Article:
“This is called a number bond.”
“5 cupcakes can be split into 2 cupcakes on one plate and 3 cupcakes on the other plate.”
“We say that ‘2 and 3 make 5.'”
“The number bond is made up of two parts and one whole.”
“The two smaller numbers are the ‘parts' of the bigger number, which we call the ‘whole.'”
“Combining two numbers together will form another bigger number.”
Complete your board and leave posted while you ask students to get out their Journals.
5. Journal Writing – Have the students write in their journals to help them reflect on their learning and build a deeper understanding and recall of the concept of number bonds. Some possible prompts could be:
Prompt 1 – Pick a favorite number and make as many number bonds as you can in your journals
Prompt 2 – Make as many number bonds as you can for the number 10
I prefer prompt 2 as it sets the stage for “making 10.”
6. Guided Practice – Have students complete scaffolded number bonds that are represented with linking cubes. Before moving them to independent practice ensure that the students have a correct understanding and are using the correct vocabulary. This is a good time to ask the students if it makes a difference in which direction we write the number bonds in. Once students have completed making some number bonds with support, it may be a good time for a quick “Learning Check.” Students who demonstrate a solid understanding can be allowed to continue to independent practice in their workbooks, while those students who are still struggling can form a small group for a mini-lesson.
Supporting Struggling and Advanced Learners
We find that when students struggle with number bonds, it is usually either language or the concept of parts and a whole. You can help these students with mini-lessons while others are working independently. You might give these students a strip of paper and tell them that you are giving them a “whole strip of paper,” then ask them to “split” or “break” the whole into two parts. Demonstrate this and then ask them:
Do I still have the same amount of paper I started with? (Join the two parts if necessary) Yes!
What has changed about the strip of paper that I started with? You tore it into two pieces.
Correct, we tore the WHOLE strip of paper into two PARTS.
Sometimes students struggle with translating the number of physical objects into the numerals in a number bond. A little push by asking them to count out objects and choose a numeral can help. Use linking cubes for this.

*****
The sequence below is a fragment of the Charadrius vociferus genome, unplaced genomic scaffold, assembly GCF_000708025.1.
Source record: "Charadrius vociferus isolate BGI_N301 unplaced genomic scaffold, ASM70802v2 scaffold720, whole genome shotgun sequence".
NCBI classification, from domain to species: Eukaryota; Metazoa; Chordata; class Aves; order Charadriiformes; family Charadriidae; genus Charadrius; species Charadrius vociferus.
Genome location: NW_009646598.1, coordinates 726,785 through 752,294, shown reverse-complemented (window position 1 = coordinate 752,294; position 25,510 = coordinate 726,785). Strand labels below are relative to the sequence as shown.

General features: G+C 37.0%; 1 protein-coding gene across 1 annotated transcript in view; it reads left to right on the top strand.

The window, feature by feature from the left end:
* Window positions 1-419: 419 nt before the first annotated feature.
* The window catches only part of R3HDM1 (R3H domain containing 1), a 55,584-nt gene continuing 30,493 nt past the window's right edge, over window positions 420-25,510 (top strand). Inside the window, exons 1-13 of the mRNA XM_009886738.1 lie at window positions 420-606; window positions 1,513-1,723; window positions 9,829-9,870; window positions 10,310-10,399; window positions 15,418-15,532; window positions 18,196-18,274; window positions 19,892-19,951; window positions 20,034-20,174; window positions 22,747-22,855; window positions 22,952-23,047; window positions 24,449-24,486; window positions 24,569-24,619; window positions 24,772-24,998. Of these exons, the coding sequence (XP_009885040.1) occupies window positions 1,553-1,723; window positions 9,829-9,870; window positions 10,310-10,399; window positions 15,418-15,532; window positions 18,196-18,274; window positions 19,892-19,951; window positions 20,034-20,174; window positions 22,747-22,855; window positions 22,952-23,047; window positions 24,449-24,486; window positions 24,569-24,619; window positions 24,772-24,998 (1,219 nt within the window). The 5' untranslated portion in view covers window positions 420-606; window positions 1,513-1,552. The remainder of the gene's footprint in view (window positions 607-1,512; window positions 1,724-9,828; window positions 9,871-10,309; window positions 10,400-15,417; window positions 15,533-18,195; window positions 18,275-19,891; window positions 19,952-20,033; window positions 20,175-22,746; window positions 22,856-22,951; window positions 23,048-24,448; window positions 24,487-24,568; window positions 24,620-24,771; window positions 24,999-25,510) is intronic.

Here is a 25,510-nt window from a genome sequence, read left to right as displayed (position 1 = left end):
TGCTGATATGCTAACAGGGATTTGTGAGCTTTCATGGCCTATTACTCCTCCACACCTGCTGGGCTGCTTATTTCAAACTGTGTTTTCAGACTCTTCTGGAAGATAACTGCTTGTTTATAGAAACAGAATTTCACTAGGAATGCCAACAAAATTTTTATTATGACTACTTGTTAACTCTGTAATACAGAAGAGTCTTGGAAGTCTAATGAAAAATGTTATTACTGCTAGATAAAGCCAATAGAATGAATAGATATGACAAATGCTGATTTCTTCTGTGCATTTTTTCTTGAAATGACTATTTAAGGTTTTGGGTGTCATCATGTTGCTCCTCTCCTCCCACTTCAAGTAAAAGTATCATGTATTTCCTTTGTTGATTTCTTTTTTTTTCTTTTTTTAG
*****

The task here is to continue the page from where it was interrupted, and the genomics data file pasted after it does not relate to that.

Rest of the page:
Give the students five linking cubes and ask them to count out two cubes and put them on one ‘part' of the number bonds mat. Ask them to count how many they have left and place them on the other ‘part.' Next, lay out numeral cards 0-5 and ask your students to choose the correct numeral card for each ‘part.' Count along with them again if you need to. Once they have associated the correct amounts and numeral cards you can ask them to count the total number of cubes they have in the ‘parts' and choose the correct numeral card for the ‘whole.'
Making Number Bonds Practice Fun
Number bonds and the understanding of the ‘part-part-whole' relationships they represent are so important that we strongly suggest giving students ample time to practice, explore, and create with activities centered around number bonds. You can ask students to make their own “Number Bond Tool” which is some type of stick, string or chain with counters attached to it. Students should be able to slide or move the counters to make number bonds or use it to help them solve number bonds if they struggle with the concept. The image below links to a website with a few good projects.
Don't spend valuable class time having students create a single number bond from construction paper, plates, etc. All you'll accomplish is the memorization of a single number bond.
The Biggest Mistake Teachers Make When Teaching Number Bonds
This topic deserves its very own subheading. The biggest mistake we see teachers make when they introduce number bonds is teaching equations in parallel, or too soon after, the introduction to number bonds. Within the concept of number bonds, equations are abstract. Because of their abstract nature, they should only be introduced once students have completely mastered the idea through the concrete and pictorial representations of number bonds. We wouldn't want to have the ghost of Jerome Bruner (father of C-P-A approach) haunting us, now would we?
Remember, one of the most critical parts of our job is knowing when our students have learned what we've taught them. Number bonds are a cornerstone concept in a child's development of number sense and their future success in mathematics. Make sure you teach them well and be sure your kids have learned them well!